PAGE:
FILE - In this Feb. 13, 2017 file photo shows the town of Cannon Ball, N.D., on the Standing Rock Sioux Indian Reservation. The Native American tribe leading the fight against the Dakota Access oil pipeline said Thursday, Feb. 28, 2019, an Army Corps of Engineers document shows the agency concluded the pipeline wouldn't unfairly affect tribes before it consulted them. The Standing Rock Sioux officials say the document bolsters the tribe's claim that the Corps disregarded a federal judge's order to seriously review the pipeline's potential impact on the Standing Rock Sioux and three other Dakotas-based tribes and to not treat the study as a "bureaucratic formality." (Tom Stromme/The Bismarck Tribune via AP, File)

Tribes accuse Corps of withholding pipeline study records

March 02, 2019 - 9:52 am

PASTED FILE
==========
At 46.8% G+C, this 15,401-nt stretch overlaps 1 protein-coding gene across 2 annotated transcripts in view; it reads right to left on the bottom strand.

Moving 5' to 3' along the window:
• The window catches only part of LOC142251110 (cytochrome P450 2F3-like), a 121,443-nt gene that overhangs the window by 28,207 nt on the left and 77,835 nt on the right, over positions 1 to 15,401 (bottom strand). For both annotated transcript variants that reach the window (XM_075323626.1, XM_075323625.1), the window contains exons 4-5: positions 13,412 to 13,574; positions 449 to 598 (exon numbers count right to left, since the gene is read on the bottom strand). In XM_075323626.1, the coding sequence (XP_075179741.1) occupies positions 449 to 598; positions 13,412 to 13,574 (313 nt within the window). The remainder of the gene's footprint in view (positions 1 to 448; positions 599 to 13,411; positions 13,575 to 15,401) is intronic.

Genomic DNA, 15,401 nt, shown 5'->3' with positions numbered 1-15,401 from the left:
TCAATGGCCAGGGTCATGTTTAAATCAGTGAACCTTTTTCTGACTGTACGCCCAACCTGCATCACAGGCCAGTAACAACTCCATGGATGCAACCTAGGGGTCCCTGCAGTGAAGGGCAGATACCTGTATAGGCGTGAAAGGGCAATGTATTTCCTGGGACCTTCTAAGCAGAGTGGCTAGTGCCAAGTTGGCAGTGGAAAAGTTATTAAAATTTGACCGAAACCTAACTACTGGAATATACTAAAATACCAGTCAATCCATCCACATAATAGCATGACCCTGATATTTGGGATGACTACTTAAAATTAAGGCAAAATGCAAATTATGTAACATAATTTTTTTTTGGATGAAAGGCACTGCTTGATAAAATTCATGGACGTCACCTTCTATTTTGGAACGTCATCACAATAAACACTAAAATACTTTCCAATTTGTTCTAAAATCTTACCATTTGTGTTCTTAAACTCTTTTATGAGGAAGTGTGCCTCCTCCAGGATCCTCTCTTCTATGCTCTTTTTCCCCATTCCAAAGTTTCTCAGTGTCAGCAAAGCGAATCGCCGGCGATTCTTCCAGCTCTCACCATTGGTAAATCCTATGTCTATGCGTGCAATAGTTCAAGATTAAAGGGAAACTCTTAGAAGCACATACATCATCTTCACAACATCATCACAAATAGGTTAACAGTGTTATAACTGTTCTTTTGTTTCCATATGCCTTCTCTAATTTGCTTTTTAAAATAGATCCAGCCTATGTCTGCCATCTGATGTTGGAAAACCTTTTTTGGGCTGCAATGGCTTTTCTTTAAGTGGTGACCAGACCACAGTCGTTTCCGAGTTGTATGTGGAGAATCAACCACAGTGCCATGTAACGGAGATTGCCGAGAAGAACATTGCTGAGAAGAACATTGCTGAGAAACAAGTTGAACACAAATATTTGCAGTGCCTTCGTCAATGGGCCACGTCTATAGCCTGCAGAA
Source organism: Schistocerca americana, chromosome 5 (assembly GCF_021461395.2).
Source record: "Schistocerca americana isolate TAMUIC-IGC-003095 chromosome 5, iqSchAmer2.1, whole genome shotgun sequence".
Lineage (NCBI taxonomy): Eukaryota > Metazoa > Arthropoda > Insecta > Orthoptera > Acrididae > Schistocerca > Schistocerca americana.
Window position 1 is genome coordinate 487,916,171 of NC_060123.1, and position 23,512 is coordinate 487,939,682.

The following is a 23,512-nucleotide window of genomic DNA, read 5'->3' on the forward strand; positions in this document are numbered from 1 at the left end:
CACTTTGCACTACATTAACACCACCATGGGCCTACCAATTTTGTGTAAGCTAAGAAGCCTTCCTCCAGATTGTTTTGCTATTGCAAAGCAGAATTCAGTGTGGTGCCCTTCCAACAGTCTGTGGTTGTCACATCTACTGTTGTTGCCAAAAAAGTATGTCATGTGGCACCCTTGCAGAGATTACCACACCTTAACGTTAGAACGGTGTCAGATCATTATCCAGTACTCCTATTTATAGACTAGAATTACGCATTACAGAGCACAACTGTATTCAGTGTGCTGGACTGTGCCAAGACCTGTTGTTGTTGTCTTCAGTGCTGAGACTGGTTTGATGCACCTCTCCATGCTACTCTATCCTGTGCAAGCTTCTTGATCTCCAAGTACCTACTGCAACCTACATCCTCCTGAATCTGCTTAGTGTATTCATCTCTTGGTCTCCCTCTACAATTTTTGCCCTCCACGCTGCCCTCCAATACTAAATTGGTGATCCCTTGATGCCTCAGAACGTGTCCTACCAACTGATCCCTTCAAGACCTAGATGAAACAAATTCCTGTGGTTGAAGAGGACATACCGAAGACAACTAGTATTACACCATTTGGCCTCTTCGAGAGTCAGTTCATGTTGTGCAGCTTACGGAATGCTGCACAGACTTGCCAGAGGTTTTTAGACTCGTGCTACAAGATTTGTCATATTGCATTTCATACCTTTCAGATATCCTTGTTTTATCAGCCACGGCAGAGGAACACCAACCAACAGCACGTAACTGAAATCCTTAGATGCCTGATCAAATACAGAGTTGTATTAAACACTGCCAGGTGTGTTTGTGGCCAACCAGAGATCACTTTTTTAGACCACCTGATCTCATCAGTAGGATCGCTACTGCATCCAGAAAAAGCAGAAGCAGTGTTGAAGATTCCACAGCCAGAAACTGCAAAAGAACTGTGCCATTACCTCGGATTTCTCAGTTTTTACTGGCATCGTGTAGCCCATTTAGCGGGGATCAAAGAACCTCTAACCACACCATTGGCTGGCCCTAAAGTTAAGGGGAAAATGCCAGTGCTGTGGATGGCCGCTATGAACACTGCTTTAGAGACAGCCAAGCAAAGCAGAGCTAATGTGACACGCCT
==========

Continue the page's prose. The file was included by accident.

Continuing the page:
BISMARCK, N.D. (AP) — Tribes battling the Dakota Access oil pipeline in court are accusing the Army Corps of Engineers of withholding dozens of documents that could bolster their case that the pipeline could unfairly impact them.

Attorneys for the four Sioux tribes allege some records that are missing relate to the pipeline's crossing beneath the Missouri River, which the Dakotas tribes rely on for drinking water, fishing and religious practices.

The tribes are asking a federal judge to order the Corps to turn over the requested documents. The Justice Department declined comment on behalf of the Corps.

The records are related to a court-ordered Corps study on the pipeline's impacts on tribes. The Corps says it substantiated the agency's earlier determination that the pipeline doesn't unfairly impact minorities. The tribes are challenging that assertion.

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